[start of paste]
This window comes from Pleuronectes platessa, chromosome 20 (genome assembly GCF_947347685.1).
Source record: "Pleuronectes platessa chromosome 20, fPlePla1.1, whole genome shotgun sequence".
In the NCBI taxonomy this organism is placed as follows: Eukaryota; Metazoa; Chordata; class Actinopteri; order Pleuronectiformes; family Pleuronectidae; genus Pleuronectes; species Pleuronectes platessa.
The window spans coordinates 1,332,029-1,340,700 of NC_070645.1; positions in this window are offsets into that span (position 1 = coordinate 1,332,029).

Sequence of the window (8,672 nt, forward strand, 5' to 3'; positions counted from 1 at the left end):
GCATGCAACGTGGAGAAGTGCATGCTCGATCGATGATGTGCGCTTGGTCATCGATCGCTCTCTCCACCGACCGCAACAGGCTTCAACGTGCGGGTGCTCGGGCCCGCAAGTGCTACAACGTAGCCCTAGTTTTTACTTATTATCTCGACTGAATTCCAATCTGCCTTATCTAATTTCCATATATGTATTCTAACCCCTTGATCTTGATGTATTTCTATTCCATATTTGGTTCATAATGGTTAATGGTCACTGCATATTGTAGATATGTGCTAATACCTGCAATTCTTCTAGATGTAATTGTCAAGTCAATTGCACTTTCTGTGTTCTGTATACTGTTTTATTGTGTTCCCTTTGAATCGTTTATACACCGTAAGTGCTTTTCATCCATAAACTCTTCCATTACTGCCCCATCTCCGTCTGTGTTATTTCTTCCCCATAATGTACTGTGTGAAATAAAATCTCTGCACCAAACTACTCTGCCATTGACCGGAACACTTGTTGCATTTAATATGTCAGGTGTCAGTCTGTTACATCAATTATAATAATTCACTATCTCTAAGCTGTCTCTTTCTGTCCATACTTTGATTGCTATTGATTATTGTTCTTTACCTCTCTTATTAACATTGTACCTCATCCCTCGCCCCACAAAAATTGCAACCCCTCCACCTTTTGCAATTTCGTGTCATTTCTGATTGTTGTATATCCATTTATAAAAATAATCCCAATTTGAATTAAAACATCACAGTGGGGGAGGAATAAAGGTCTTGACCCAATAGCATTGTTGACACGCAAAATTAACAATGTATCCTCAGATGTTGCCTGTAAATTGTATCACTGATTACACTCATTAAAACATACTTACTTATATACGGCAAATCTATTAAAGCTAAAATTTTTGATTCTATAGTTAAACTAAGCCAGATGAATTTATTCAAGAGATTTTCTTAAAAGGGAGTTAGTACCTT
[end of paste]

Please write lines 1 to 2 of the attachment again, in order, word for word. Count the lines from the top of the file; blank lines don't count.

This window comes from Pleuronectes platessa, chromosome 20 (genome assembly GCF_947347685.1).
Source record: "Pleuronectes platessa chromosome 20, fPlePla1.1, whole genome shotgun sequence".